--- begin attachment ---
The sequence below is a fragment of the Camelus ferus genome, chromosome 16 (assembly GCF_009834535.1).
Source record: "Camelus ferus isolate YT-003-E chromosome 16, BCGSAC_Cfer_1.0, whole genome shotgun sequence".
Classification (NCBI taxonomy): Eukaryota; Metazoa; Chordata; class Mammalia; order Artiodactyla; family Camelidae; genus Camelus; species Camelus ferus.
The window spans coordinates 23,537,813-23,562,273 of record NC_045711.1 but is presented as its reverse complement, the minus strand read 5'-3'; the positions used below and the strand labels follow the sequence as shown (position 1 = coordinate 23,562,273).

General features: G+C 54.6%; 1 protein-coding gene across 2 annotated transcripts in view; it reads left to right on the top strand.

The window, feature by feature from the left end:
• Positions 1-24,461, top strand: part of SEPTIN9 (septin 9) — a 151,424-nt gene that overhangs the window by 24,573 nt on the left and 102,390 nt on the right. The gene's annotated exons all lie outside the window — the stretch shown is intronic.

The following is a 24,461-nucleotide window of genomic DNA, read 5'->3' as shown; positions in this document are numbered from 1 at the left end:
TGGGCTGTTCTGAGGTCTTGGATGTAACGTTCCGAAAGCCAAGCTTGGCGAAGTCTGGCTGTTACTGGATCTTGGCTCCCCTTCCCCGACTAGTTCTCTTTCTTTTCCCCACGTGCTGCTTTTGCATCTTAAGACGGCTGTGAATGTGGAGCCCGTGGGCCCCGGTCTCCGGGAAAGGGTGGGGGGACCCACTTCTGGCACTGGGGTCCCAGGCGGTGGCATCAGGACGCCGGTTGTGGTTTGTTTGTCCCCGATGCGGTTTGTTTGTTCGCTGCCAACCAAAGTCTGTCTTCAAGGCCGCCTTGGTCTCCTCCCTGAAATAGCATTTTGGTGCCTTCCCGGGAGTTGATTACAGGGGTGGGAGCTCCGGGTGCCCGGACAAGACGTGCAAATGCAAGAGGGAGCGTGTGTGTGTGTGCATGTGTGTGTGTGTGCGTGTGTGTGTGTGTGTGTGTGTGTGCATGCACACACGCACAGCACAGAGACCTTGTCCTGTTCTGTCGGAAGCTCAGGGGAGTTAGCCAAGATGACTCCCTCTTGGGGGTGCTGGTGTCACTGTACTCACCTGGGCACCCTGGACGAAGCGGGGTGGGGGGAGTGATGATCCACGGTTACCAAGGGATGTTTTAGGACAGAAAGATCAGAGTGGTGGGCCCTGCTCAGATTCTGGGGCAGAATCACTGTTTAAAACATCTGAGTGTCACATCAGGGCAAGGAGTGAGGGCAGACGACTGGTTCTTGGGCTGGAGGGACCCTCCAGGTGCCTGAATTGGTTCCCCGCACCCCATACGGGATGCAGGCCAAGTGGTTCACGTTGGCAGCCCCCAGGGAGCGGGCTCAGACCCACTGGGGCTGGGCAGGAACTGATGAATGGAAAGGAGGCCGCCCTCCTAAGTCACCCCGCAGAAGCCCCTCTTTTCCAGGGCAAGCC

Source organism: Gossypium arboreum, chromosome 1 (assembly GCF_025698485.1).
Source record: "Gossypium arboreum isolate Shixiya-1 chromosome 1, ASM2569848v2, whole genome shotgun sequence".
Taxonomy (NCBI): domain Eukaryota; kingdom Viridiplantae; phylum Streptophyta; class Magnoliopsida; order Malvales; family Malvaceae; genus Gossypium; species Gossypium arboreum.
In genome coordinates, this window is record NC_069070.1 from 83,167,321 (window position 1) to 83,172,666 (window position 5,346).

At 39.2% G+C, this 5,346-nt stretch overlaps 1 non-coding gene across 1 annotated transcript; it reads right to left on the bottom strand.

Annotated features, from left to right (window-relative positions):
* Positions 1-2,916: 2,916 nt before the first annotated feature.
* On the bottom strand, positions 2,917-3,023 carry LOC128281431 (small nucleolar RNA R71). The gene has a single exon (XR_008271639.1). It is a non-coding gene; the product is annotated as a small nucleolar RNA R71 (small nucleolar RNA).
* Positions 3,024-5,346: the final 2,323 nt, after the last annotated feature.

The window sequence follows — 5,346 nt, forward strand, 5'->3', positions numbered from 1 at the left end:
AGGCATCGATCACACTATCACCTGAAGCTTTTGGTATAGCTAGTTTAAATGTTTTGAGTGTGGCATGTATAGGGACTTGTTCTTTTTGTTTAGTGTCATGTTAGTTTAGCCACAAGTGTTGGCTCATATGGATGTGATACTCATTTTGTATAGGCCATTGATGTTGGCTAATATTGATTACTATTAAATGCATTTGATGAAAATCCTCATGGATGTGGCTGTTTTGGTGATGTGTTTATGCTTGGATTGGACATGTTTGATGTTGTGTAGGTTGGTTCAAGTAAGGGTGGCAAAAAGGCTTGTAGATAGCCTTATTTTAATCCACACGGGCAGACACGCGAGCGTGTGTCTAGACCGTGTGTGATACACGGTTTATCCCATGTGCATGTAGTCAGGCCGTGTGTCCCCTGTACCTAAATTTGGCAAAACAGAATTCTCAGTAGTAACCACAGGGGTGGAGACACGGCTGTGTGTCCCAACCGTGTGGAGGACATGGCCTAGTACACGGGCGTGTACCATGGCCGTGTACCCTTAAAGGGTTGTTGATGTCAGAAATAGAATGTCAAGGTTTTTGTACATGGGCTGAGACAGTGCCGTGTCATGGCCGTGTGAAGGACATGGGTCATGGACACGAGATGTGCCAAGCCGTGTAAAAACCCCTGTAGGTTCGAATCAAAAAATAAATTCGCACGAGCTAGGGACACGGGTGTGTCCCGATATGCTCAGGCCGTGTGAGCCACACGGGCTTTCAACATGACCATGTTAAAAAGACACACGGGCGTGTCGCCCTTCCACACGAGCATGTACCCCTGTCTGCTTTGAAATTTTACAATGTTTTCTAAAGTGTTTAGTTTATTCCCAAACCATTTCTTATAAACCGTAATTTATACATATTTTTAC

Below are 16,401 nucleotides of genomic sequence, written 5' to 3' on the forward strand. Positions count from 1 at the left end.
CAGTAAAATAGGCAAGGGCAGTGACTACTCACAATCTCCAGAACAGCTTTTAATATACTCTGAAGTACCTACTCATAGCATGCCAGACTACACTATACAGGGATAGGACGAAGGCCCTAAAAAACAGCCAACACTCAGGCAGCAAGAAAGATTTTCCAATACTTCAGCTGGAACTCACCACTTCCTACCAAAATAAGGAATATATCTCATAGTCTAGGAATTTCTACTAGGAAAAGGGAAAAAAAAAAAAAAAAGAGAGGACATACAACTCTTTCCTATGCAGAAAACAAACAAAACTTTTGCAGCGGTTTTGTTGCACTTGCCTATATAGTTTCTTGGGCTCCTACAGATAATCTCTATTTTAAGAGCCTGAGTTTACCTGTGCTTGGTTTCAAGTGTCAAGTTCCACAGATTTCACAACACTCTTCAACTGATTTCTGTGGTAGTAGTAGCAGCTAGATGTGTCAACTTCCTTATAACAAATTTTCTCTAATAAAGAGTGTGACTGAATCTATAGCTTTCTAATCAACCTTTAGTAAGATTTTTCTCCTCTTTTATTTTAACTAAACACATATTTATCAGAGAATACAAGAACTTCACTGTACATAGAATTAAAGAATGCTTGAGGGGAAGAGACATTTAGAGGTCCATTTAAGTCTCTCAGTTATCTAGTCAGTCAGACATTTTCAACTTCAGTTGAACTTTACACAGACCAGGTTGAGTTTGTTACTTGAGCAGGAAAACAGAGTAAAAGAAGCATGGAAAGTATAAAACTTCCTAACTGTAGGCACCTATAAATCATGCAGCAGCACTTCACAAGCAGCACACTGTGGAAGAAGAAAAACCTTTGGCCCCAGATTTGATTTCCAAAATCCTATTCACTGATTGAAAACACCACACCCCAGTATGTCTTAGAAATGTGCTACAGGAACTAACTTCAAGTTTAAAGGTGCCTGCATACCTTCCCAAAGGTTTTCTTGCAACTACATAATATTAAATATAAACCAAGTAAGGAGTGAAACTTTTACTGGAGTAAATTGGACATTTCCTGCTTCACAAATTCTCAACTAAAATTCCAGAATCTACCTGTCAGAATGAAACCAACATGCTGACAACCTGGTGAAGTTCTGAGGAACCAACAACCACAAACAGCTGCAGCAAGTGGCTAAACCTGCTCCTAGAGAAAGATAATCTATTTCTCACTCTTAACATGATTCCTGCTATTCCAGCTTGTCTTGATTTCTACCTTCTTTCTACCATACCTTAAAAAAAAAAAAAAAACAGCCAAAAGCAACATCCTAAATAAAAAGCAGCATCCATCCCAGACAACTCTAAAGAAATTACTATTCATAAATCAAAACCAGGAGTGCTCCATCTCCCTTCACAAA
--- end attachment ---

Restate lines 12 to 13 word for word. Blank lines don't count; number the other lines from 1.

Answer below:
Taxonomy (NCBI): domain Eukaryota; kingdom Viridiplantae; phylum Streptophyta; class Magnoliopsida; order Malvales; family Malvaceae; genus Gossypium; species Gossypium arboreum.
In genome coordinates, this window is record NC_069070.1 from 83,167,321 (window position 1) to 83,172,666 (window position 5,346).